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A fully budded marijuana plant ready for trimming is seen at the Botanacare marijuana store ahead of their grand opening on New Year A fully budded marijuana plant ready for trimming is seen at the Botanacare marijuana store ahead of their grand opening on New Year's day in Northglenn, Colo., Dec. 31, 2013. (REUTERS/Rick Wilking)  

Maryland police chief falls for spliff spoof in anti-pot testimony

Laughter erupted in the Maryland state senate chamber after Michael Pristoop, the chief of Annapolis police, cited a story from a satirical website claiming that 37 people died in Colorado after marijuana was legalized.

“The first day of legalization, that’s when Colorado experienced 37 deaths that day from overdose on marijuana,” Pristoop testified on Tuesday at a state senate judiciary committee hearing on legalizing marijuana, The (Annapolis) Capital reported. “I remember the first day it was decriminalized there were 37 deaths.”

A senator who had proposed legalizing and taxing marijuana in the state corrected Pristoop.

“Unless you have some other source for this, I’m afraid I’ve got to spoil the party here,” said Sen. Jamie Raskin. “Your assertion that 37 people died of a marijuana overdose in Colorado was a hoax on the Daily Currant and the Comedy Central website.”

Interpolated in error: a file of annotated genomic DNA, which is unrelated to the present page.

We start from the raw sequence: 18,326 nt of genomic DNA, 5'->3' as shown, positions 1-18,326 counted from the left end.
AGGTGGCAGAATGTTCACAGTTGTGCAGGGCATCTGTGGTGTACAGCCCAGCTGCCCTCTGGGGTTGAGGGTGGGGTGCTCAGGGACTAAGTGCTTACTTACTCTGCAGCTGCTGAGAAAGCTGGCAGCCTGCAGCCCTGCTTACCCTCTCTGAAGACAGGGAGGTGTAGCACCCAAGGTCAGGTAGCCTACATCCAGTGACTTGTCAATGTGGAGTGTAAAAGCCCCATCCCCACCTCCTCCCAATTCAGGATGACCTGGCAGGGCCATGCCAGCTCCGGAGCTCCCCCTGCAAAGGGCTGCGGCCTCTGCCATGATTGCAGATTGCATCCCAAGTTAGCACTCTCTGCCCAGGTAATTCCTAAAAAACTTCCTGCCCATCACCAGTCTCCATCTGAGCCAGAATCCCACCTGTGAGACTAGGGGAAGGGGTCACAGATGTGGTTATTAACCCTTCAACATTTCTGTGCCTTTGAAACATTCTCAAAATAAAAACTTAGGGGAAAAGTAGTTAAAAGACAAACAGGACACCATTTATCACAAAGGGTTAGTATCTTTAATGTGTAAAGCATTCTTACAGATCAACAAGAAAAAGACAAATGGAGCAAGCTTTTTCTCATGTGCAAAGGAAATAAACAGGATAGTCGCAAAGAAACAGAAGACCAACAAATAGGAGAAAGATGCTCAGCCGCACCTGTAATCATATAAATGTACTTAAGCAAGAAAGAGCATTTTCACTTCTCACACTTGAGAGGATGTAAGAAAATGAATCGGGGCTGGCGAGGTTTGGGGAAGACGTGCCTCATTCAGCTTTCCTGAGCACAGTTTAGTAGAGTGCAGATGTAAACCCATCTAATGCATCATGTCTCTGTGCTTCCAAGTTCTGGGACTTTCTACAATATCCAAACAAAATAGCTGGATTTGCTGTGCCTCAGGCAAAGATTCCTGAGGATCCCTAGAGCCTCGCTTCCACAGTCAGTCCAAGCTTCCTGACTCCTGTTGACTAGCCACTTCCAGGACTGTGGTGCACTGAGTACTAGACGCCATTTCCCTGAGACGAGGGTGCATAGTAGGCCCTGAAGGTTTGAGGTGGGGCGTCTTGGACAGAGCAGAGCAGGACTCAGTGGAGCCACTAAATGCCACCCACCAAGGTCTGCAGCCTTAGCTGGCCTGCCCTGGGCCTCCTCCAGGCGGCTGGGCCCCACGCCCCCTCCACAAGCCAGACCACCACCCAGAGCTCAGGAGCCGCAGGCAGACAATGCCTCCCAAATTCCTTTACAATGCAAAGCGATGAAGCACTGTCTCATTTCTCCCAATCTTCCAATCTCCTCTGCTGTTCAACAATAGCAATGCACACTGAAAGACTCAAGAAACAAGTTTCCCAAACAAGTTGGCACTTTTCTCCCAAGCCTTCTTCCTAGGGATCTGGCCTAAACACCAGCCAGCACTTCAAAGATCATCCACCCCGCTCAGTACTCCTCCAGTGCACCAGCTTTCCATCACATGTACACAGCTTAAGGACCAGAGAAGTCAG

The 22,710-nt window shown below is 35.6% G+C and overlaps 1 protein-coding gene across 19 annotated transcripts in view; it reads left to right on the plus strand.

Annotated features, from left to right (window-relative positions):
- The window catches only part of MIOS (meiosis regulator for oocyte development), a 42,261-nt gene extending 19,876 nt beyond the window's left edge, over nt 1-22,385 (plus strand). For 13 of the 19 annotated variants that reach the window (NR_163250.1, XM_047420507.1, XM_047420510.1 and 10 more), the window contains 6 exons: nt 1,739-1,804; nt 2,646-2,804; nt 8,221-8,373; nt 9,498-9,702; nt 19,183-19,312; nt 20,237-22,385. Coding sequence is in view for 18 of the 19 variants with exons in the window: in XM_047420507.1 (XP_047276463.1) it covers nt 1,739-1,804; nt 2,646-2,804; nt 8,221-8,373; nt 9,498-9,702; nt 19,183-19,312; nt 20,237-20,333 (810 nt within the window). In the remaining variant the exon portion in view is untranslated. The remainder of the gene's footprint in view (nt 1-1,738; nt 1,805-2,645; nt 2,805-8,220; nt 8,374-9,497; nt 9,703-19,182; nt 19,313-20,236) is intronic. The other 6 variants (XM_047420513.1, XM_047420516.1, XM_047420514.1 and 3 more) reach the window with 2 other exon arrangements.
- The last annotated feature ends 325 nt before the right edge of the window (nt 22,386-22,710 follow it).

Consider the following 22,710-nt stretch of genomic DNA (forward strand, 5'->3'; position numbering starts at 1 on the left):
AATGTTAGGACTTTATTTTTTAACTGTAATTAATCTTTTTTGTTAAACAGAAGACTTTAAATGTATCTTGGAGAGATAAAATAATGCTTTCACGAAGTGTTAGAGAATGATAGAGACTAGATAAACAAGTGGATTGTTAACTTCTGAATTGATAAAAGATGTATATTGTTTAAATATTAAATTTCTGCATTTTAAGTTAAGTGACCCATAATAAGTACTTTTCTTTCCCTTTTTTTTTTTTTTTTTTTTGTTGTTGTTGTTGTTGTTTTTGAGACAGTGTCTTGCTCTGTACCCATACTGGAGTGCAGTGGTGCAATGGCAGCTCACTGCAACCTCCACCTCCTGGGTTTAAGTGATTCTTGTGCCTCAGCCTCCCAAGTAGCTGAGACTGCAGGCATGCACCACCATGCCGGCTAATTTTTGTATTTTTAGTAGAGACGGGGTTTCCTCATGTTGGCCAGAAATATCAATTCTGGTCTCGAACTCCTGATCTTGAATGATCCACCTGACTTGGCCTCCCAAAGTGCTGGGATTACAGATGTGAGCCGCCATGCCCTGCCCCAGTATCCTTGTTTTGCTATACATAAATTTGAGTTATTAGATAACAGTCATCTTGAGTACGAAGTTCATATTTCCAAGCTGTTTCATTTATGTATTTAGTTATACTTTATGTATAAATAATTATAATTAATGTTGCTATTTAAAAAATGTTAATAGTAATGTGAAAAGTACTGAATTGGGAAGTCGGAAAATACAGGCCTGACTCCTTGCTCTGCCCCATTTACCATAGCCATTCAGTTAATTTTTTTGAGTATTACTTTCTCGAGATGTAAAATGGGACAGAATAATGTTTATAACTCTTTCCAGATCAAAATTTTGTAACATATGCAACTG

A crowd wearing marijuana hats laughed at Pristoop.

On Jan. 2, The Daily Currant, which is a satirical website, published a story with the dramatic news of numerous pot-related deaths.

“According to a report in the Rocky Mountain News, 37 people were killed across the state on Jan. 1, the first day the drug became legal for all adults to purchase,” read the joke site. “Several more are clinging onto life in local emergency rooms and are not expected to survive.”

The article went viral, generating 1.5 million Facebook likes and over 9,000 tweets.

Pristoop was testifying against two bills on Tuesday. One would lower the fine for possession of the drug to $100. The other, proposed by Sen. Raskin, would decriminalize, deregulate, and tax it.

Pristoop released a statement Tuesday.

“I apologize for the information I provided concerning the deaths. I believed the information I obtained was accurate but I now know the story is nothing more than an urban legend,” Pristoop stated. “This does not take away from the other facts presented in opposition to legalization or the good work of the Maryland Chiefs and Maryland Sheriffs Associations.”

(h/t Reason)

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